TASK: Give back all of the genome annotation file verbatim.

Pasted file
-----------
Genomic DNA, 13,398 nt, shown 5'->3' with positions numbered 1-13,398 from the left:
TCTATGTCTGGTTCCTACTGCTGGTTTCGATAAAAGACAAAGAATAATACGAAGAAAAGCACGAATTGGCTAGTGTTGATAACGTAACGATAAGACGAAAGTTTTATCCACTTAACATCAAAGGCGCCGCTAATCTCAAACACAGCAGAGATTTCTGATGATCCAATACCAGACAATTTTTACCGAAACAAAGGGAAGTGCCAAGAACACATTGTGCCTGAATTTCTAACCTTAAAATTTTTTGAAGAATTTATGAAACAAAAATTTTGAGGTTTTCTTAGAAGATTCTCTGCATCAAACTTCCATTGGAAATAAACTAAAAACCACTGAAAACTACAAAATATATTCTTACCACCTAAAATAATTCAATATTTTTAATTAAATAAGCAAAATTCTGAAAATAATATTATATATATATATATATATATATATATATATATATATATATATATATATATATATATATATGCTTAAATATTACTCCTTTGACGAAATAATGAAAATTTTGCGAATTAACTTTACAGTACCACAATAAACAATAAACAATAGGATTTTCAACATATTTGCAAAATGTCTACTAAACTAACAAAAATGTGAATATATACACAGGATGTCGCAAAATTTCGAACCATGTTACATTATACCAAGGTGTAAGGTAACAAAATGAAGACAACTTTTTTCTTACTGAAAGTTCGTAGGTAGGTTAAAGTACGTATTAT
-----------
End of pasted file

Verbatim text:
Genomic DNA, 13,398 nt, shown 5'->3' with positions numbered 1-13,398 from the left:
TCTATGTCTGGTTCCTACTGCTGGTTTCGATAAAAGACAAAGAATAATACGAAGAAAAGCACGAATTGGCTAGTGTTGATAACGTAACGATAAGACGAAAGTTTTATCCACTTAACATCAAAGGCGCCGCTAATCTCAAACACAGCAGAGATTTCTGATGATCCAATACCAGACAATTTTTACCGAAACAAAGGGAAGTGCCAAGAACACATTGTGCCTGAATTTCTAACCTTAAAATTTTTTGAAGAATTTATGAAACAAAAATTTTGAGGTTTTCTTAGAAGATTCTCTGCATCAAACTTCCATTGGAAATAAACTAAAAACCACTGAAAACTACAAAATATATTCTTACCACCTAAAATAATTCAATATTTTTAATTAAATAAGCAAAATTCTGAAAATAATATTATATATATATATATATATATATATATATATATATATATATATATATATATATATATATATGCTTAAATATTACTCCTTTGACGAAATAATGAAAATTTTGCGAATTAACTTTACAGTACCACAATAAACAATAAACAATAGGATTTTCAACATATTTGCAAAATGTCTACTAAACTAACAAAAATGTGAATATATACACAGGATGTCGCAAAATTTCGAACCATGTTACATTATACCAAGGTGTAAGGTAACAAAATGAAGACAACTTTTTTCTTACTGAAAGTTCGTAGGTAGGTTAAAGTACGTATTAT